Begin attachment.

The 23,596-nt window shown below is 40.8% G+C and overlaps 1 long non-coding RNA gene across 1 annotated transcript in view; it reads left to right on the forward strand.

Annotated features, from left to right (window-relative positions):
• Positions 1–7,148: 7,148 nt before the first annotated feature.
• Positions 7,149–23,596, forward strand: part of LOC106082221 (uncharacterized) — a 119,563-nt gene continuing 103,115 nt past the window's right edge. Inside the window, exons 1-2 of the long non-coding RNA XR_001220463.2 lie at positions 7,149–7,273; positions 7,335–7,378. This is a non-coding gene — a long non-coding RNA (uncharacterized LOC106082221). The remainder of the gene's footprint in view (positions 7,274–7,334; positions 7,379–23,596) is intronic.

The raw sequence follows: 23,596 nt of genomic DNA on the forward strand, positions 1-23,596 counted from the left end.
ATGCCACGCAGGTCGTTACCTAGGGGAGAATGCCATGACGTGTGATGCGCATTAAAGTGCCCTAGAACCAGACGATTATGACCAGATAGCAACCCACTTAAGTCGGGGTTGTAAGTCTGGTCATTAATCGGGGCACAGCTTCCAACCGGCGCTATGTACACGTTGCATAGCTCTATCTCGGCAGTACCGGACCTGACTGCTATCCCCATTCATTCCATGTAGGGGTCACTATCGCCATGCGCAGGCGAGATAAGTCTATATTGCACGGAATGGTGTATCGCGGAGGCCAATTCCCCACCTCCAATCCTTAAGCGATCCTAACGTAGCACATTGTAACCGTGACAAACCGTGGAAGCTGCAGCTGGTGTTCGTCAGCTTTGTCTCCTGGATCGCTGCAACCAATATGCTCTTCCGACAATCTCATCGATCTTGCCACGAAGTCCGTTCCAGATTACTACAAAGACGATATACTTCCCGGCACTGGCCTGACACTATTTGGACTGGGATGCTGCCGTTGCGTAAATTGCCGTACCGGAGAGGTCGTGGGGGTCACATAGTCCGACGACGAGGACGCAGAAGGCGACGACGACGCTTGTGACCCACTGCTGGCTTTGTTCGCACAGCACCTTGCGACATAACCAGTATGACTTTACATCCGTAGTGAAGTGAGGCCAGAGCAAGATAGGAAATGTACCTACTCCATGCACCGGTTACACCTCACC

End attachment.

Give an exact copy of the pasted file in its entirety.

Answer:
The 23,596-nt window shown below is 40.8% G+C and overlaps 1 long non-coding RNA gene across 1 annotated transcript in view; it reads left to right on the forward strand.

Annotated features, from left to right (window-relative positions):
• Positions 1–7,148: 7,148 nt before the first annotated feature.
• Positions 7,149–23,596, forward strand: part of LOC106082221 (uncharacterized) — a 119,563-nt gene continuing 103,115 nt past the window's right edge. Inside the window, exons 1-2 of the long non-coding RNA XR_001220463.2 lie at positions 7,149–7,273; positions 7,335–7,378. This is a non-coding gene — a long non-coding RNA (uncharacterized LOC106082221). The remainder of the gene's footprint in view (positions 7,274–7,334; positions 7,379–23,596) is intronic.

The raw sequence follows: 23,596 nt of genomic DNA on the forward strand, positions 1-23,596 counted from the left end.
ATGCCACGCAGGTCGTTACCTAGGGGAGAATGCCATGACGTGTGATGCGCATTAAAGTGCCCTAGAACCAGACGATTATGACCAGATAGCAACCCACTTAAGTCGGGGTTGTAAGTCTGGTCATTAATCGGGGCACAGCTTCCAACCGGCGCTATGTACACGTTGCATAGCTCTATCTCGGCAGTACCGGACCTGACTGCTATCCCCATTCATTCCATGTAGGGGTCACTATCGCCATGCGCAGGCGAGATAAGTCTATATTGCACGGAATGGTGTATCGCGGAGGCCAATTCCCCACCTCCAATCCTTAAGCGATCCTAACGTAGCACATTGTAACCGTGACAAACCGTGGAAGCTGCAGCTGGTGTTCGTCAGCTTTGTCTCCTGGATCGCTGCAACCAATATGCTCTTCCGACAATCTCATCGATCTTGCCACGAAGTCCGTTCCAGATTACTACAAAGACGATATACTTCCCGGCACTGGCCTGACACTATTTGGACTGGGATGCTGCCGTTGCGTAAATTGCCGTACCGGAGAGGTCGTGGGGGTCACATAGTCCGACGACGAGGACGCAGAAGGCGACGACGACGCTTGTGACCCACTGCTGGCTTTGTTCGCACAGCACCTTGCGACATAACCAGTATGACTTTACATCCGTAGTGAAGTGAGGCCAGAGCAAGATAGGAAATGTACCTACTCCATGCACCGGTTACACCTCACC